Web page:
KOSMOS is ‘universe’. Hence, this ancient Greek term indicates our “world”, in the largest sense of “our entire reality”. <Kosmos> is the opposite of <chaos> (the void state preceding the creation of the universe). Therefore – in a philosophical discourse – it also designates the all-encompassing order, the <logos>, that is the general, all-comprehensive law of reality. Thus, the word <kosmos> implies the idea of the universe as a complex and orderly system or entity.
The Ionian Greek philosopher Pythagoras is the first to use the word κόσμος for the order of the universe. In that time (c. 570 – c. 495 BC), the verb <kosmein> means generally ‘to dispose’, ‘to prepare’. But it expresses, in particular, “to order and arrange (troops for battle) and to set (an army) in array”. Also, it means “to establish (a government or regime)”. Moreover, it is the equivalent of “to deck, adorn, equip, dress” (especially of women). So <kosmos> has a secondary sense of “ornaments of a woman’s dress, decoration”. It is from this meaning that we have now words as ‘cosmetics’.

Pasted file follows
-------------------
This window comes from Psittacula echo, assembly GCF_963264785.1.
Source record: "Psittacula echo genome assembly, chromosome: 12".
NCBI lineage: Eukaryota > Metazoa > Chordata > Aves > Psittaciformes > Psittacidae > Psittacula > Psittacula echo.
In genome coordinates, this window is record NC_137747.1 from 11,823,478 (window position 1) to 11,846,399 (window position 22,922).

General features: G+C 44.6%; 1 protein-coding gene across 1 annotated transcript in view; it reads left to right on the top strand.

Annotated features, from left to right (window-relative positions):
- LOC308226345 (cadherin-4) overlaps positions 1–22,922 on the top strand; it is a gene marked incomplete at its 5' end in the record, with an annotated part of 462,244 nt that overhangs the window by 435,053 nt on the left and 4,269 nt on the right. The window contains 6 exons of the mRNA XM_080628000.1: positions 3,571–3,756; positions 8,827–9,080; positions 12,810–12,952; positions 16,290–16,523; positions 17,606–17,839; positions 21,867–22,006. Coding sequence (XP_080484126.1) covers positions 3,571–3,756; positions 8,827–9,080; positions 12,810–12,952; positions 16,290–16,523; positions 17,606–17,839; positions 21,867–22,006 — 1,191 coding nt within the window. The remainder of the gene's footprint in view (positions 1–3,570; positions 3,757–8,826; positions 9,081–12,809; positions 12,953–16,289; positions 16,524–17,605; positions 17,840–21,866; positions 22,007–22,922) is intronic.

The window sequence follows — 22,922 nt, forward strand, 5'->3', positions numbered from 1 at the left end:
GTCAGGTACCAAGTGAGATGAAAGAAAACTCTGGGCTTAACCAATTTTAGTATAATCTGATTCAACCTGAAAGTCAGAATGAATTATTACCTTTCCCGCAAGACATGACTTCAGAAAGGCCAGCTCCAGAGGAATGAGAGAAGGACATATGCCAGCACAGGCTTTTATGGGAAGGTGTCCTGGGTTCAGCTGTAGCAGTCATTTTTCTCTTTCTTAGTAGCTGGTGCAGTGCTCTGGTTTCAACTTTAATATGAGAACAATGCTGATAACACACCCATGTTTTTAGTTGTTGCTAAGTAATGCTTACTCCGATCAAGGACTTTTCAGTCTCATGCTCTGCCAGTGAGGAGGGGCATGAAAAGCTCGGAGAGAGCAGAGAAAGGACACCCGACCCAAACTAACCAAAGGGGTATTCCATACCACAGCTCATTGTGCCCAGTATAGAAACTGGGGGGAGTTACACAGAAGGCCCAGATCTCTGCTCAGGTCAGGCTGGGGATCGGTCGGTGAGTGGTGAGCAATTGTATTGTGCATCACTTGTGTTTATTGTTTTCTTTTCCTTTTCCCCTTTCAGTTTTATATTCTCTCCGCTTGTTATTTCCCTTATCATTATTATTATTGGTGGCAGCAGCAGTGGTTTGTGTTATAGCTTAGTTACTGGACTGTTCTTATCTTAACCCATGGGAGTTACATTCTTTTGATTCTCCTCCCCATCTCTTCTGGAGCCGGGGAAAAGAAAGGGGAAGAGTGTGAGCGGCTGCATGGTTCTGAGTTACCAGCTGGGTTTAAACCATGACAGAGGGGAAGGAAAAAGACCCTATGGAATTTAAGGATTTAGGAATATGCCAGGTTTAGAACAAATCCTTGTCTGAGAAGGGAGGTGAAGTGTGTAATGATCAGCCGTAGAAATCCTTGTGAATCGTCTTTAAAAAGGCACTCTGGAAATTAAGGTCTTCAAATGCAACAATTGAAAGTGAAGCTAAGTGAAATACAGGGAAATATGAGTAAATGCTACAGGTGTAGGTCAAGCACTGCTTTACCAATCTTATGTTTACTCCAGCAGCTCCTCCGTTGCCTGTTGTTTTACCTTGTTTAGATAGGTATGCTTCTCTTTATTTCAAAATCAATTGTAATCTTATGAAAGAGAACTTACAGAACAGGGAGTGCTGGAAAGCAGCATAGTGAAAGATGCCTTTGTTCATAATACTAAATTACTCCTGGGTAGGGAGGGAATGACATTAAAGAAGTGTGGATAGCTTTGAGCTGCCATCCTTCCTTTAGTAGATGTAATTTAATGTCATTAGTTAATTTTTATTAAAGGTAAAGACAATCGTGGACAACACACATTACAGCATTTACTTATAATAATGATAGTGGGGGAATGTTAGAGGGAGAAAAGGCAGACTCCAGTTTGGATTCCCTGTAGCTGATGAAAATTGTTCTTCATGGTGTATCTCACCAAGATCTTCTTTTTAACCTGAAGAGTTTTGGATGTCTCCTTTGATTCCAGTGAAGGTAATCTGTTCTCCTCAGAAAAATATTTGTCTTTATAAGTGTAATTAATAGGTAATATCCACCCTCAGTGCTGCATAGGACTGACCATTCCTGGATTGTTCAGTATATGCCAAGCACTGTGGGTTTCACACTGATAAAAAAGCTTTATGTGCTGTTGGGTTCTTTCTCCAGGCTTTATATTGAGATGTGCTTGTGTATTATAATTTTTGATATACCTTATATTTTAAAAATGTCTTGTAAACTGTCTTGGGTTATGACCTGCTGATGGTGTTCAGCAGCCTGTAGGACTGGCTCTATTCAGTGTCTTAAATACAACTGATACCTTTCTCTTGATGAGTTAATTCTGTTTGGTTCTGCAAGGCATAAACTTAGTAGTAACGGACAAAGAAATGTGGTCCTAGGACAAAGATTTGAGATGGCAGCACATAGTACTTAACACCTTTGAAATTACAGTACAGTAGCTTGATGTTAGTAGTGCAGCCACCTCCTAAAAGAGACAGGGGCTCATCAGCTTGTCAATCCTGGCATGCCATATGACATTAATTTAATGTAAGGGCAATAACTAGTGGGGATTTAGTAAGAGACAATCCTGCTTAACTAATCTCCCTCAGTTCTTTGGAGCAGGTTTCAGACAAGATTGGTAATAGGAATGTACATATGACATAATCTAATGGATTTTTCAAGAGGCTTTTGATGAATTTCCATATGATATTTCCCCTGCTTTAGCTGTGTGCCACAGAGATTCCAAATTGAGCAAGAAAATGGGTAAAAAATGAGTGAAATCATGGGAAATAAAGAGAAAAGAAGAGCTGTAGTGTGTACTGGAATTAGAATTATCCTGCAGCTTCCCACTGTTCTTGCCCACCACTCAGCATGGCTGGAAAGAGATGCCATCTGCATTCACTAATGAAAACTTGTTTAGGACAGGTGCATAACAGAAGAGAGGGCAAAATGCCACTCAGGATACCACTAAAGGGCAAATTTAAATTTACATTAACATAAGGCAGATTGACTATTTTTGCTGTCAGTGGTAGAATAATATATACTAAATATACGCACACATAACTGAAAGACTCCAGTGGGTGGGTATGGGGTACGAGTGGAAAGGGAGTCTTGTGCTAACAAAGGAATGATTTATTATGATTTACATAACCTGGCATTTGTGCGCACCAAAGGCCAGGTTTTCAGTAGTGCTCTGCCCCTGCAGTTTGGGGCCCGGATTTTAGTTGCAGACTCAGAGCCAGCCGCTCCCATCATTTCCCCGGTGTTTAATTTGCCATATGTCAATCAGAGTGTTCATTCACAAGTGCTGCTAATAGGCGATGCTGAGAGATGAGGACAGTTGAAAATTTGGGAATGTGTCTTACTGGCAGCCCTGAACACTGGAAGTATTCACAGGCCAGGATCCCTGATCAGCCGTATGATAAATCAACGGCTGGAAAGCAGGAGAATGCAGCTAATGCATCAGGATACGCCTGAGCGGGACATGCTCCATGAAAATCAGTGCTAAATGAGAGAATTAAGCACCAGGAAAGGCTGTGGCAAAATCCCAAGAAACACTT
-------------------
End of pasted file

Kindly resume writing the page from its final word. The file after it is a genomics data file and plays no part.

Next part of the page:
A long time goes by until the term becomes part of modern language in the 19th century. It is geographer–polymath Alexander von Humboldt to make new use of the word from the ancient Greek. In fact, he chooses it for his five-volume treatise, Kosmos. The work influences the holistic perception of the universe as one interacting entity. <Kosmos> is ‘universe’ and its English version ‘cosmos’ comes only in 1848.
Cosmology is the examination of the cosmos. In its widest sense, it includes several different approaches: scientific, religious and philosophical. All cosmologies share the task of understanding the implicit order within the whole of being. In this way, most religions and philosophical systems have a cosmology.